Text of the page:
Last week, former President Jimmy Carter and nearly 1,500 volunteers flocked to Uptown to build 19 homes that will help improve the lives of underprivileged Memphians. In between swinging hammers, Carter and former First Lady Rosalynn Carter took time to visit the blues bars of Beale Street. Carter said Beale Street bears commonalities with the National Civil Rights Museum in that both cultural touchstones have reclaimed the city’s history and bring local heritage into a greater context.

52. Beale Authority Eliminates Two Potential Managers -

As Brian Saulsberry’s DSG Group was being ruled out from a role in a renovated Mid-South Coliseum at City Hall Tuesday, Aug. 23, the Beale Street Tourism Development Authority dropped DSG from consideration to be the day-to-day manager of the entertainment district.

53. Beale Tourism Authority Eliminates 2 Firms as Potential Managers -

As Brian Saulsberry’s DSG Group was being ruled out from a role in a renovated Mid-South Coliseum at City Hall Tuesday, Aug. 23, the Beale Street Tourism Development Authority dropped DSG from consideration to be the day-to-day manager of the entertainment district.

54. Recording Academy’s Hornyak To Be Honored by U of M -

Jon Hornyak, executive director of the Memphis Chapter of The Recording Academy, will receive the University of Memphis College of Communication and Fine Arts’ 2016 Distinguished Achievement Award in the Creative and Performing Arts.

55. Radio Station Plan Emerges for Aretha Franklin’s Birth Home -

Aretha’s Franklin’s childhood home received another reprieve in Environmental Court.

The decrepit structure at 406 Lucy Ave. in South Memphis has been boarded up and left vacant for years. But reinvigorated development plans to save the house from a demolition order, by turning it into either a museum or a radio station, need more time.

56. Vols Offensive Line Rushing Into Much-Anticipated Season -

Jalen Hurd knows right where he stands among Tennessee’s running backs of the past and wants to be No. 1 in career rushing yards at the end of the 2016 season.

The junior from Hendersonville Beech High School needs 892 yards to surpass Travis Henry as UT’s career rushing leader.

57. Vanderbilt Pays $1.2M to Remove 'Confederate' From Dorm Name -

NASHVILLE, Tenn. (AP) – Vanderbilt University announced Monday that it will pay more than a million dollars to remove an inscription containing the word "Confederate" from one of its campus dorms.

58. Last Word: Graceland's Important Day, MAA's $4 Billion Buy and Hotel Napoleon -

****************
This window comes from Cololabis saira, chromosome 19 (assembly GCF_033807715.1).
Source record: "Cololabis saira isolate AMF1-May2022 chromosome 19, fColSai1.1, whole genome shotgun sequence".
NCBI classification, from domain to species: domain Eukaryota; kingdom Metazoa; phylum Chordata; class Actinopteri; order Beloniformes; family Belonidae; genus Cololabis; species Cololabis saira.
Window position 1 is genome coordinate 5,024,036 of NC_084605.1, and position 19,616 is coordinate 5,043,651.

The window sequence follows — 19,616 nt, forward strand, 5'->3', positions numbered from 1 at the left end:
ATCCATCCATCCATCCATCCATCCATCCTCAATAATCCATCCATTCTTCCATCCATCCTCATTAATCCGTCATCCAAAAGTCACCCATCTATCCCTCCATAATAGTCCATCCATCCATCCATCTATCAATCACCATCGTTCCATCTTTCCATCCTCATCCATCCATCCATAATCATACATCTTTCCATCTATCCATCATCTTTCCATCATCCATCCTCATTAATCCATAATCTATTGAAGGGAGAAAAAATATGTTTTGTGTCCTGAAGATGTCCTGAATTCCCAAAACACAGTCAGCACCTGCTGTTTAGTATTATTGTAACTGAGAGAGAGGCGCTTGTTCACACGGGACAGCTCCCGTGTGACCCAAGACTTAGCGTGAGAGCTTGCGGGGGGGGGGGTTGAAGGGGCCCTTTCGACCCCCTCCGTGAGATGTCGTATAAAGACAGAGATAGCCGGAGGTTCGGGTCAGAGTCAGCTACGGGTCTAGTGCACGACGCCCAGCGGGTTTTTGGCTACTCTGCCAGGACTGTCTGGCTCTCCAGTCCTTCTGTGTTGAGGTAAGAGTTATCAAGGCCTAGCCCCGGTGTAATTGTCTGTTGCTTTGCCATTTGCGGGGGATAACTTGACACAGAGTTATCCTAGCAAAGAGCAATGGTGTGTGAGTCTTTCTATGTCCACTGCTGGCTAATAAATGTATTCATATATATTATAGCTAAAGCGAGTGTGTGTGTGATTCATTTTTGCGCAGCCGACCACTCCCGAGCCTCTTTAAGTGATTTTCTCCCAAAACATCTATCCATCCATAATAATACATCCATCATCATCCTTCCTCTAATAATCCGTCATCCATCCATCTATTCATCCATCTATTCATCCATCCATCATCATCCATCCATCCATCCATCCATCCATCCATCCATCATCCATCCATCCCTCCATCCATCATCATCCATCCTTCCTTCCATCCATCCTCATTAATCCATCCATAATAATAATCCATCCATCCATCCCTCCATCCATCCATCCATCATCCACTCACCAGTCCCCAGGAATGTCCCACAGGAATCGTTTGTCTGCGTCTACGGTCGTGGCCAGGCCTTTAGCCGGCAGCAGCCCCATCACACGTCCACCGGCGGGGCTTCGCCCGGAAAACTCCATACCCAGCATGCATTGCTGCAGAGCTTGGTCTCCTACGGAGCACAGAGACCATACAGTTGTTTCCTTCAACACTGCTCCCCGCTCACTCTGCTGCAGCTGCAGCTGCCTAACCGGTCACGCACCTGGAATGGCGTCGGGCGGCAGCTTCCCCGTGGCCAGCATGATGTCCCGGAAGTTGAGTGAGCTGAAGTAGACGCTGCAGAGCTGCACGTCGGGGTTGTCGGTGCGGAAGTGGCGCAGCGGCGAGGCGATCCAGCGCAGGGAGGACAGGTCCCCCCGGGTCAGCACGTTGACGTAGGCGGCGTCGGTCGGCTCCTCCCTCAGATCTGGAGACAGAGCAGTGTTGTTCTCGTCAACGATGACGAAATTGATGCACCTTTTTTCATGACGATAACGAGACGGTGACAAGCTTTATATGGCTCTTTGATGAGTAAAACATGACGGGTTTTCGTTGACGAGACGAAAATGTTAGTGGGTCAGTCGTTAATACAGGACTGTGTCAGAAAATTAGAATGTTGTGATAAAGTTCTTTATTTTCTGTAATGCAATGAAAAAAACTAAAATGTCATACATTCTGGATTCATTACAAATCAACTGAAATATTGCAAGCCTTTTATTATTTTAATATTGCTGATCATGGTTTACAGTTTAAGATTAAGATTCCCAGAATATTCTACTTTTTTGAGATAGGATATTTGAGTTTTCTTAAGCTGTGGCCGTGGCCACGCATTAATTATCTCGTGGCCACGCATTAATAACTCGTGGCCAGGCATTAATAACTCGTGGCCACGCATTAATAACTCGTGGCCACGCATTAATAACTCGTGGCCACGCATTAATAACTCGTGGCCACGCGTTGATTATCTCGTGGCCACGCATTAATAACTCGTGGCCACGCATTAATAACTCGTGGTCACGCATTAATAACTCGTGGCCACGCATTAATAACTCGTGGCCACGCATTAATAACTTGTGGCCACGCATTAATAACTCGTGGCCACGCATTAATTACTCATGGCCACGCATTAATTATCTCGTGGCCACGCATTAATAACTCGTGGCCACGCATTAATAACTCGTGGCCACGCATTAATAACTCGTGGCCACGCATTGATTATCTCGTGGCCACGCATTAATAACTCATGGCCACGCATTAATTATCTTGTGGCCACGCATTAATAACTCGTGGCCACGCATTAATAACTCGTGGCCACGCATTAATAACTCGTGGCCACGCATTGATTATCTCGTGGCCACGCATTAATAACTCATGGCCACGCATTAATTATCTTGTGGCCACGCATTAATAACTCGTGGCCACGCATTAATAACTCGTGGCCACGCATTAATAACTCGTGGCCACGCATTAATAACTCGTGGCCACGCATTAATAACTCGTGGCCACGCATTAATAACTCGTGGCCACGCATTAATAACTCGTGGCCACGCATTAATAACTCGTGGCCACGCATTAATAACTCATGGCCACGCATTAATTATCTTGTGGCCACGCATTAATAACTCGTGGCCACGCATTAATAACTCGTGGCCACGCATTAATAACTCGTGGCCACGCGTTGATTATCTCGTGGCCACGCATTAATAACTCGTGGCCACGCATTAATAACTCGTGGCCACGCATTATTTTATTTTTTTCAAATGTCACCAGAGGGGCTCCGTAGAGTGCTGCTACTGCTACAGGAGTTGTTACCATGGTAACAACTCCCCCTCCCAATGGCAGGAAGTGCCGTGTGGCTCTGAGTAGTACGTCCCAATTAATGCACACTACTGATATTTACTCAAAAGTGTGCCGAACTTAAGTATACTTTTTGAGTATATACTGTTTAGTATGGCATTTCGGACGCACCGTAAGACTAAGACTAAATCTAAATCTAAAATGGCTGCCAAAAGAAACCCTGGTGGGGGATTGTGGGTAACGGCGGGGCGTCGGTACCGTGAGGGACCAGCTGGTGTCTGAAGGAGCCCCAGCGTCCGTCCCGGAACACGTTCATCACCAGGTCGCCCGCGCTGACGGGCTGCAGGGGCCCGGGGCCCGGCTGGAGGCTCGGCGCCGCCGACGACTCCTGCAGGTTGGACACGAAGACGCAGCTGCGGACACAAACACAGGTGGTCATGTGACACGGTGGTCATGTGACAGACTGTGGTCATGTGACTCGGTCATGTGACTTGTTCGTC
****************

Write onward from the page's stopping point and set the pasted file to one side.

Before the rain did its thing Monday night at Graceland, the latest Black Lives Matter movement protest was a fact at Graceland’s annual candlelight vigil.

Some tension and lots of noise on the line at Elvis Presley and Craft where police stopped those whom they identified as protesters. And more than a few allegations of racial profiling by police.

59. Last Word: Candlelight Protest, International Paper Rumors and Ruby Wilson -

Graceland and Black Lives Matter meet again Monday evening, according to the announcement as the weekend began of the Coalition of Concerned Citizens.

The coalition, which includes leaders of the July 10 bridge protest as well as the July 12 protest that briefly blocked traffic on Elvis Presley Boulevard outside Graceland, isn’t too happy with how its meeting with Mayor Jim Strickland went last Thursday.

60. Ruby Wilson, 'The Queen of Beale Street,' Dies in Memphis -

MEMPHIS, Tenn. (AP) – Ruby Wilson, the blues, soul and gospel singer known as "The Queen of Beale Street," died Friday, her manager said. She was 68.

61. Last Word: School Is In, It's Rallings and Looking At Our Reflection -

The school year begins Monday across Shelby County – for students.

Teachers have been back for the last two weeks in one way or another preparing for the year. School administrators longer than that including some new principals at several schools.

62. Oklahoma City Districts Worth A Visit -

Sitting under an umbrella at a little pizza joint in the Paseo Arts District it’s hard to imagine I’m in Oklahoma City.

With a locally brewed F5 Ale in hand, the ultra-hoppy beer feels more Pacific Northwest than American Heartland. But the scorching heat and hints of Southwest architecture places me in Oklahoma.